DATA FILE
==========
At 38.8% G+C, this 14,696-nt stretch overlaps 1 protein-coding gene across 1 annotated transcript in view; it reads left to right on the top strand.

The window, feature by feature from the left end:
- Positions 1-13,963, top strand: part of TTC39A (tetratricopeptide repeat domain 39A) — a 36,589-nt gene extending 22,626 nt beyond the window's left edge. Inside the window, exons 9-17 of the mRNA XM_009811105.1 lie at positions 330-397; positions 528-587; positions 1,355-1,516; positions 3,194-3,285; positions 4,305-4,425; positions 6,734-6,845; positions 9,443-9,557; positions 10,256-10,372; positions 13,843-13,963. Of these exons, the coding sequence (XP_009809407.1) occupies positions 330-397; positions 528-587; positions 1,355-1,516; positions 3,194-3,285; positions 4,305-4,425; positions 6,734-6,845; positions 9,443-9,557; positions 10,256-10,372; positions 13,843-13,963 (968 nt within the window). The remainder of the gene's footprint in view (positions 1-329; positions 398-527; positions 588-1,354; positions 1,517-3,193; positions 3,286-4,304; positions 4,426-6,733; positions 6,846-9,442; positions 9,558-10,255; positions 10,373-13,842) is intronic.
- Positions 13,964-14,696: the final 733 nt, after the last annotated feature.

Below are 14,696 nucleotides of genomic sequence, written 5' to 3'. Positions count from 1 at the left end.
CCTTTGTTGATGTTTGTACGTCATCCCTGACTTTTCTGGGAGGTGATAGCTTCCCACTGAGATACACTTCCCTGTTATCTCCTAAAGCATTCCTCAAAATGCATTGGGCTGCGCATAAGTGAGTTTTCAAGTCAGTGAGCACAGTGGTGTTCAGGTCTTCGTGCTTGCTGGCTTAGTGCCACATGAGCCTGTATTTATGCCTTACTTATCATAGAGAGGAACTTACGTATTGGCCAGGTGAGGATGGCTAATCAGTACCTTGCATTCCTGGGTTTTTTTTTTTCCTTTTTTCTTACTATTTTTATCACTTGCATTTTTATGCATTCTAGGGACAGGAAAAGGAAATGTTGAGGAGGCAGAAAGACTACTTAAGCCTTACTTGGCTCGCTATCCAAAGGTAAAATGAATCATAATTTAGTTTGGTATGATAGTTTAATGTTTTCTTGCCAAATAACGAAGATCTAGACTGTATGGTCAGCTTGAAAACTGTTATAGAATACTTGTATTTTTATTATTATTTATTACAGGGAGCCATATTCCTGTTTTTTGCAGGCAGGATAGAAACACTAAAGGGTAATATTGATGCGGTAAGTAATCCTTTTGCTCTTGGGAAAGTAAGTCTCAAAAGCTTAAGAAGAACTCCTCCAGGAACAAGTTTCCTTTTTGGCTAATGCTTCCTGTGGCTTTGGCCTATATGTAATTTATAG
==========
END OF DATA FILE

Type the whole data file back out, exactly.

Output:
At 38.8% G+C, this 14,696-nt stretch overlaps 1 protein-coding gene across 1 annotated transcript in view; it reads left to right on the top strand.

The window, feature by feature from the left end:
- Positions 1-13,963, top strand: part of TTC39A (tetratricopeptide repeat domain 39A) — a 36,589-nt gene extending 22,626 nt beyond the window's left edge. Inside the window, exons 9-17 of the mRNA XM_009811105.1 lie at positions 330-397; positions 528-587; positions 1,355-1,516; positions 3,194-3,285; positions 4,305-4,425; positions 6,734-6,845; positions 9,443-9,557; positions 10,256-10,372; positions 13,843-13,963. Of these exons, the coding sequence (XP_009809407.1) occupies positions 330-397; positions 528-587; positions 1,355-1,516; positions 3,194-3,285; positions 4,305-4,425; positions 6,734-6,845; positions 9,443-9,557; positions 10,256-10,372; positions 13,843-13,963 (968 nt within the window). The remainder of the gene's footprint in view (positions 1-329; positions 398-527; positions 588-1,354; positions 1,517-3,193; positions 3,286-4,304; positions 4,426-6,733; positions 6,846-9,442; positions 9,558-10,255; positions 10,373-13,842) is intronic.
- Positions 13,964-14,696: the final 733 nt, after the last annotated feature.

Below are 14,696 nucleotides of genomic sequence, written 5' to 3'. Positions count from 1 at the left end.
CCTTTGTTGATGTTTGTACGTCATCCCTGACTTTTCTGGGAGGTGATAGCTTCCCACTGAGATACACTTCCCTGTTATCTCCTAAAGCATTCCTCAAAATGCATTGGGCTGCGCATAAGTGAGTTTTCAAGTCAGTGAGCACAGTGGTGTTCAGGTCTTCGTGCTTGCTGGCTTAGTGCCACATGAGCCTGTATTTATGCCTTACTTATCATAGAGAGGAACTTACGTATTGGCCAGGTGAGGATGGCTAATCAGTACCTTGCATTCCTGGGTTTTTTTTTTTCCTTTTTTCTTACTATTTTTATCACTTGCATTTTTATGCATTCTAGGGACAGGAAAAGGAAATGTTGAGGAGGCAGAAAGACTACTTAAGCCTTACTTGGCTCGCTATCCAAAGGTAAAATGAATCATAATTTAGTTTGGTATGATAGTTTAATGTTTTCTTGCCAAATAACGAAGATCTAGACTGTATGGTCAGCTTGAAAACTGTTATAGAATACTTGTATTTTTATTATTATTTATTACAGGGAGCCATATTCCTGTTTTTTGCAGGCAGGATAGAAACACTAAAGGGTAATATTGATGCGGTAAGTAATCCTTTTGCTCTTGGGAAAGTAAGTCTCAAAAGCTTAAGAAGAACTCCTCCAGGAACAAGTTTCCTTTTTGGCTAATGCTTCCTGTGGCTTTGGCCTATATGTAATTTATAG